Tinderbox Forum

Zettelkasten with Tinderbox and The Archive

I’ve created a simplified version of the TBX file I use for analysing my “Zettelkasten”-type of notes (which I keep in The Archive), as I tried to show in today’s meet up. I think it should be easier to see the workings in a functional TBX file instead of trying to explain the details of its mechanism.

As I see it, Tinderbox is an amazing tool for analysing this kind of notes, especially the Map View. I don’t think it is an adequate substitute for a more specific application.

In this system, the main kinds of notes I keep are thoughts on the subjects I’m working, and annotation of secondary sources (bibliographical review). For ad locum comments on the primary sources (in my case, those are mainly ancient philosophy texts), I use a separate system (and a different TBX file).

You’ll find a description of the requirements and a usage guide below. I hope you enjoy it!

Zettelkasten.tbx (120.4 KB)

External notes and their file names

You must use filenames starting with a sequence of digits (at least three), which is assumed to be a fixed identification of a note.

Anatomy of a “Zettel”

This implementation will extract tags from the notes, when a text line beginning with “tags:”, followed by hashtags, is found.

There’s also a sub-type for bibliographical (secondary source) annotation. Notes of this kind should contain a citekey information for the corresponding (BibTeX or similar) reference. The loc attribute points to the location in the work/reference (most usually page numbers). The Agents will automatically try to set the Annotation Zettel Prototype for this kind of note, as well as its attributes.

It is advisable to include the metadata inside a YAML header section. This way, the lines will be ignored if you use a capable Markdown processor, such as pandoc. E. g.:

citekey: Fuelleborn1795  
loc: 13-14  
tags: #parmenides  

The mechanics

Prototypes and attributes are set with a multi-step orchestration of agents. Check the /Agents container.

Quick Setup

  1. Open Properties Inspector (⌘2) for “Notes”. Set WatchFolder to the path containing your Zettelkasten notes.

  2. Open Properties Inspector for “Test Project”. Edit its Name and Query parameter to something meaningful.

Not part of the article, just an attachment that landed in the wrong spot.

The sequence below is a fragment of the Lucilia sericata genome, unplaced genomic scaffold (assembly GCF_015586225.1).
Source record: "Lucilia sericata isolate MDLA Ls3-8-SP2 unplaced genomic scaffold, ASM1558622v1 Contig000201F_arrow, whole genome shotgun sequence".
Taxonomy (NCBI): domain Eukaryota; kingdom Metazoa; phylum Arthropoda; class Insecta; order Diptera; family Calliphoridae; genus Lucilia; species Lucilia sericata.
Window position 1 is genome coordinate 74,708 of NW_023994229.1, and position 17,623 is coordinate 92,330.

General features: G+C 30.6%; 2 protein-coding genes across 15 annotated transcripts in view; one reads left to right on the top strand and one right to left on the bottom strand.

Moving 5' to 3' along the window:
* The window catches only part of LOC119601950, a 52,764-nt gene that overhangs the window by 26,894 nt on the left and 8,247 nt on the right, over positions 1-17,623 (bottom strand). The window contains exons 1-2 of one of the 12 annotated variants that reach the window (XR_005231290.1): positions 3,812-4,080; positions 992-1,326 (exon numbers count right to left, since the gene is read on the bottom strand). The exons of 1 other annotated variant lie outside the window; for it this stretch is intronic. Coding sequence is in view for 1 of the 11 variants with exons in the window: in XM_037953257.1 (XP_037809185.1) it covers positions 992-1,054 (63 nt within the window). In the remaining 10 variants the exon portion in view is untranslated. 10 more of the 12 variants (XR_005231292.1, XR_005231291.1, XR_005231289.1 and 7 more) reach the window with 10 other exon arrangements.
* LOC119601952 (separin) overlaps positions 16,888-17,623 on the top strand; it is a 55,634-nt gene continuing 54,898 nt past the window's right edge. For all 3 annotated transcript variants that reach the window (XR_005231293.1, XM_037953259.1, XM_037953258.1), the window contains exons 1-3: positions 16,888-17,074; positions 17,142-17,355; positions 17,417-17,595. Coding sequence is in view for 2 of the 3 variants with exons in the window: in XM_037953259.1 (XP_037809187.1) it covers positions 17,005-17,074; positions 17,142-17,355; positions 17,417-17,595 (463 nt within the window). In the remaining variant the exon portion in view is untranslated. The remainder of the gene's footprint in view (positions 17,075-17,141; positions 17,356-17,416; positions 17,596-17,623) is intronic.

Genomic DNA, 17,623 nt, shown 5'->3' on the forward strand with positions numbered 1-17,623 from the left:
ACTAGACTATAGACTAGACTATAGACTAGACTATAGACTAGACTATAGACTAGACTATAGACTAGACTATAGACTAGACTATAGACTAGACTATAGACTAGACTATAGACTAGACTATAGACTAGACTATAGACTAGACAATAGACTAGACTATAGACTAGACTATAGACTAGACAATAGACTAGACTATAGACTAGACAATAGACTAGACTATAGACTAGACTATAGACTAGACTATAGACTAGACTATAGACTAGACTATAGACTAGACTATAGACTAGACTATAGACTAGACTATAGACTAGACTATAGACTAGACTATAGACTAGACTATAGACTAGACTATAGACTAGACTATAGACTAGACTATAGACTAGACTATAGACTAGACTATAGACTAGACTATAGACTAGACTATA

3. Press ^⌘= a couple of times (or more) to make sure the Notes are appropriately set. Otherwise, you can Update Agents Automatically (I would not recommend it, though, especially if you have a large number of notes).

Map View

You may open a project agent and enter Map View. From there, you’ll find some tools in “Stamps → Zettel”. In particular, you may try selecting some or all notes in the View and “Extract links” to create Tinderbox links between notes out of wikilinks ([[nnnn]]) in the their text contents.


I love what you are doing! It was great to see such a thought out system. I’m grateful that you shared a tbx file.

I’m curious— why not? What is missing for you in a 100% Tinderbox solution?

For me, I like the a) focus of something like the archive b) I do like the portability of markdown files c) I like being to edit zettel’s on my iPad.

1 Like

Hi, Steve.

Portability is definitely the most important advantage of Markdown notes sitting on the file system. Easy to sync, easy to access from other apps. Next, the “Notational Velocity” paradigm for the interface: quickly finding hundreds or thousands of files with the help of the Spotlight index provides for focus and speed. The best innovation with The Archive, in my opinion, came with “Saved Searches” and the ability to cycle between projects or workflows at the speed of a keystroke.

On the iPad and on the iPhone, I can’t recommend enough the excellent 1Writer. I’m so grateful for this app, which I use constantly in all kinds of occasions.


Thanks Bruno! I’ve played with The Archive and with Obsidian for similar reasons. I also love 1writer especially because the [[ ]] links work in it. I’ve spent a lot of time trying to export TBX so that it would work with 1writer, but I ended up giving up. I had never thought of using a watched folder, so I’m grateful for that.

1 Like

The next Tinderbox release will process [[links]] on import.


That’s great news! It will help me move back and forth between apps.

1 Like

Great job! Thanks a lot. I’m new in TBX. For now, I’m using Obsidian and I try to understand how TBX works.


Mark, do you plan to process the [[links]] exact matching $Names? I think this would be the preferred behaviour for general use.

I do something different in this tbx file, though. The notes may have names such as “1234 Some title”; links will have the format [[1234]]. This is to allow title changes while keeping the links coherent.

Linking is done with the following code (which makes reference to a sed command, stored somewhere else, to extract [[links]] into a list):

$MySet =; 
$MyList=runCommand($Text("/Code/extract-wikilinks"), $Text); 
$MyList.each(x) {
  $MySet = $MySet + collect_if(siblings, $zettel_id == x, $Path); 

Since I’m not a developer, all code changes are easy! :stuck_out_tongue_winking_eye:

But I am curious: I know that the gents over at zettelkasten.de recommend linking only the unique ID part of the title [[yyyymmddhhmmss]] (yep, I add seconds to my unique ID) in The Archive. However, has anyone played with BBEdit? Search is insanely powerful!

I discovered how powerful at work, when I got access to our codebase to update or fix UI text. Using BBEdit’s multi-file search, I can input any text and find it across hundreds of thousands of files. And I can change it wherever it occurs in those files!

As you can see, I can even use grep and save searches:


Bonus: It’s incredibly fast!

I think this frees us to change tiles and not break links.

Just a thought. I love BBEdit, but it’s not a great MultiMarkdown editor (only works with Markdown, and not well). Since so many of us mix and match tools, perhaps you’ll find this useful.

1 Like